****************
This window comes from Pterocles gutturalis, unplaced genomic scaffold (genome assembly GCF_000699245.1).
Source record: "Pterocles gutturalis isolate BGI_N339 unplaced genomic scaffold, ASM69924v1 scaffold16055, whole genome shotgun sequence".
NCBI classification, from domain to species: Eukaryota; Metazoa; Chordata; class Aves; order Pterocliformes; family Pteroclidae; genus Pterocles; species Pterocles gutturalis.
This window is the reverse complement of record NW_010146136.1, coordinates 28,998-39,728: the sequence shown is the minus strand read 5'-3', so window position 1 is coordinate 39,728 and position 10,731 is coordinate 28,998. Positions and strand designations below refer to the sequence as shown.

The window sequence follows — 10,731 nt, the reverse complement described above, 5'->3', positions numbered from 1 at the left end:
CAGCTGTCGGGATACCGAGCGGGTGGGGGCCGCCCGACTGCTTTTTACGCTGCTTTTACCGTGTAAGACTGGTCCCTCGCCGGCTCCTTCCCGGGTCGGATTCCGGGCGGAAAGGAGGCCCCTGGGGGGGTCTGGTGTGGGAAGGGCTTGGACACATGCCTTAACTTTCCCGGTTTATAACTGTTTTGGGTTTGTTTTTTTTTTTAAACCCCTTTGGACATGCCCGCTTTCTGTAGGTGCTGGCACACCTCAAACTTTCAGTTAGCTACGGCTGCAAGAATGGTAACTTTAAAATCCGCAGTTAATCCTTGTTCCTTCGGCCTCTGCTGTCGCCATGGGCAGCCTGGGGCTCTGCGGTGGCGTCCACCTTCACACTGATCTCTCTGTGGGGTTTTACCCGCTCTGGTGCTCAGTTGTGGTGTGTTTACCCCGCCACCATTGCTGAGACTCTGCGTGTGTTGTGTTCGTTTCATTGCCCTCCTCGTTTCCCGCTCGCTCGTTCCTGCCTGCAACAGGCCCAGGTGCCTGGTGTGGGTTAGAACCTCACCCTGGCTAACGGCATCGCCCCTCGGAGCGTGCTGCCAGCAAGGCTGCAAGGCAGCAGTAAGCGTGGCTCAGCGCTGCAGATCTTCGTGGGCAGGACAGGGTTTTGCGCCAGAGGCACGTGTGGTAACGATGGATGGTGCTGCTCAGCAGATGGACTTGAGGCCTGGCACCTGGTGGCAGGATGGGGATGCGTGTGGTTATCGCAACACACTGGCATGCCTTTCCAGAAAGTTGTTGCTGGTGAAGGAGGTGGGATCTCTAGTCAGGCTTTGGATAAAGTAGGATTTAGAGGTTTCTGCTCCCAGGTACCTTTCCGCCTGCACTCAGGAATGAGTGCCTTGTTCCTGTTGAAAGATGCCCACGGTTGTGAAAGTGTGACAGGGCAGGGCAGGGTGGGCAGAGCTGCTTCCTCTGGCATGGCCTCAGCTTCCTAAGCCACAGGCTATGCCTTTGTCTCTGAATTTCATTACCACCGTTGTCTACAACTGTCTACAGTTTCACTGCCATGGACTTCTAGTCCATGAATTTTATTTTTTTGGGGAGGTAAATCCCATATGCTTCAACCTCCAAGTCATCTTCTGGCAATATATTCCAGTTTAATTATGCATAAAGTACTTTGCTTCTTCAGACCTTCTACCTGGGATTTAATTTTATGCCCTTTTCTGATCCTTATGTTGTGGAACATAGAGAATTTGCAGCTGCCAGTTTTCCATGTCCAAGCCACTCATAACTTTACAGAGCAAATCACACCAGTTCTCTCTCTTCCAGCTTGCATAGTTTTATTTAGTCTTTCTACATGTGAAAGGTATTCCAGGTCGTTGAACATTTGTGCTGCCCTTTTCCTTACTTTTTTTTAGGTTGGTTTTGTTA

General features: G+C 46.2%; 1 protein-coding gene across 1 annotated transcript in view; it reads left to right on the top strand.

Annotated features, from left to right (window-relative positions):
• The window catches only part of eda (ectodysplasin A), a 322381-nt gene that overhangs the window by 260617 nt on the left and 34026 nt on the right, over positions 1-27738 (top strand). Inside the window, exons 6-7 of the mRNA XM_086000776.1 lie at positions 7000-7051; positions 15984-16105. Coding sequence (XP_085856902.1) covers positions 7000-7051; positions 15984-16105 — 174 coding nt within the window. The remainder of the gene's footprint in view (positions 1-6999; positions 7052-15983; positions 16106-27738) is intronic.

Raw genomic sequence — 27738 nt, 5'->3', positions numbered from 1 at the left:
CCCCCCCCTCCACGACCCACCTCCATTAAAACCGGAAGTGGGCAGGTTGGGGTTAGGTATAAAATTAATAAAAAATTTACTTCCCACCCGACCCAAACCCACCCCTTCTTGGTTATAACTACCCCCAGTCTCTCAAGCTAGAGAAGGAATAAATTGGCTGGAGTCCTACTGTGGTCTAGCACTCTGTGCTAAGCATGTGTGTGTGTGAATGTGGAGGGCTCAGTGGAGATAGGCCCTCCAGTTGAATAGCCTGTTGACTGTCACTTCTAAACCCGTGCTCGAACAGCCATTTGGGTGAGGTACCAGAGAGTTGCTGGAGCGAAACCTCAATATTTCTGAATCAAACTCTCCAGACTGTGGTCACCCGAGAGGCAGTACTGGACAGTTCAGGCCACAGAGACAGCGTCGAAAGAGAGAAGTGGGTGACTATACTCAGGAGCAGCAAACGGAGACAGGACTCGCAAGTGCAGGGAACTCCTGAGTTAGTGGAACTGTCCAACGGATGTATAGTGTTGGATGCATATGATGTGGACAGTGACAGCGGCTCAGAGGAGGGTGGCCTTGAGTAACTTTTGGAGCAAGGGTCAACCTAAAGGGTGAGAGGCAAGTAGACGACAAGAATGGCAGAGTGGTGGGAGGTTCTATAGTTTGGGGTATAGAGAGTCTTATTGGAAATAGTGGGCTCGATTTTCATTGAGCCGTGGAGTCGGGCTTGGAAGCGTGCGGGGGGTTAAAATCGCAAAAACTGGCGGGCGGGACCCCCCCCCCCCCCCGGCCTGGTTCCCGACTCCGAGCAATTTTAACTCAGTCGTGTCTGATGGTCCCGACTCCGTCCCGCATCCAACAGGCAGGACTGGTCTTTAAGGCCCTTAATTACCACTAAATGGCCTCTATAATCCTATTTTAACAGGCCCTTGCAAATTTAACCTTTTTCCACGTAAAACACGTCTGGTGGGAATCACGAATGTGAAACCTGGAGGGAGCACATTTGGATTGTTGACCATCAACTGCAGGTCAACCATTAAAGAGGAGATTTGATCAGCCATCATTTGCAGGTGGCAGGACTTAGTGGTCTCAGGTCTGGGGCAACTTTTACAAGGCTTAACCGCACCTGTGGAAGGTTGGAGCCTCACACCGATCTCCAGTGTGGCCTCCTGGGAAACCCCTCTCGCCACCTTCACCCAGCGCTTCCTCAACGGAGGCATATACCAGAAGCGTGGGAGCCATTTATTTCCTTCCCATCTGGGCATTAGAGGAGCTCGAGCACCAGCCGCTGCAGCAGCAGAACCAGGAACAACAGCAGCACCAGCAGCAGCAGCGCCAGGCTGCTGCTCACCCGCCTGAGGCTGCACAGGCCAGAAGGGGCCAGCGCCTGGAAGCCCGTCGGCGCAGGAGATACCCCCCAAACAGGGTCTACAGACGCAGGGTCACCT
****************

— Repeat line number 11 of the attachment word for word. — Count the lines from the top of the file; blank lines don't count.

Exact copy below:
CCCCCCCCTCCACGACCCACCTCCATTAAAACCGGAAGTGGGCAGGTTGGGGTTAGGTATAAAATTAATAAAAAATTTACTTCCCACCCGACCCAAACCCACCCCTTCTTGGTTATAACTACCCCCAGTCTCTCAAGCTAGAGAAGGAATAAATTGGCTGGAGTCCTACTGTGGTCTAGCACTCTGTGCTAAGCATGTGTGTGTGTGAATGTGGAGGGCTCAGTGGAGATAGGCCCTCCAGTTGAATAGCCTGTTGACTGTCACTTCTAAACCCGTGCTCGAACAGCCATTTGGGTGAGGTACCAGAGAGTTGCTGGAGCGAAACCTCAATATTTCTGAATCAAACTCTCCAGACTGTGGTCACCCGAGAGGCAGTACTGGACAGTTCAGGCCACAGAGACAGCGTCGAAAGAGAGAAGTGGGTGACTATACTCAGGAGCAGCAAACGGAGACAGGACTCGCAAGTGCAGGGAACTCCTGAGTTAGTGGAACTGTCCAACGGATGTATAGTGTTGGATGCATATGATGTGGACAGTGACAGCGGCTCAGAGGAGGGTGGCCTTGAGTAACTTTTGGAGCAAGGGTCAACCTAAAGGGTGAGAGGCAAGTAGACGACAAGAATGGCAGAGTGGTGGGAGGTTCTATAGTTTGGGGTATAGAGAGTCTTATTGGAAATAGTGGGCTCGATTTTCATTGAGCCGTGGAGTCGGGCTTGGAAGCGTGCGGGGGGTTAAAATCGCAAAAACTGGCGGGCGGGACCCCCCCCCCCCCCCGGCCTGGTTCCCGACTCCGAGCAATTTTAACTCAGTCGTGTCTGATGGTCCCGACTCCGTCCCGCATCCAACAGGCAGGACTGGTCTTTAAGGCCCTTAATTACCACTAAATGGCCTCTATAATCCTATTTTAACAGGCCCTTGCAAATTTAACCTTTTTCCACGTAAAACACGTCTGGTGGGAATCACGAATGTGAAACCTGGAGGGAGCACATTTGGATTGTTGACCATCAACTGCAGGTCAACCATTAAAGAGGAGATTTGATCAGCCATCATTTGCAGGTGGCAGGACTTAGTGGTCTCAGGTCTGGGGCAACTTTTACAAGGCTTAACCGCACCTGTGGAAGGTTGGAGCCTCACACCGATCTCCAGTGTGGCCTCCTGGGAAACCCCTCTCGCCACCTTCACCCAGCGCTTCCTCAACGGAGGCATATACCAGAAGCGTGGGAGCCATTTATTTCCTTCCCATCTGGGCATTAGAGGAGCTCGAGCACCAGCCGCTGCAGCAGCAGAACCAGGAACAACAGCAGCACCAGCAGCAGCAGCGCCAGGCTGCTGCTCACCCGCCTGAGGCTGCACAGGCCAGAAGGGGCCAGCGCCTGGAAGCCCGTCGGCGCAGGAGATACCCCCCAAACAGGGTCTACAGACGCAGGGTCACCT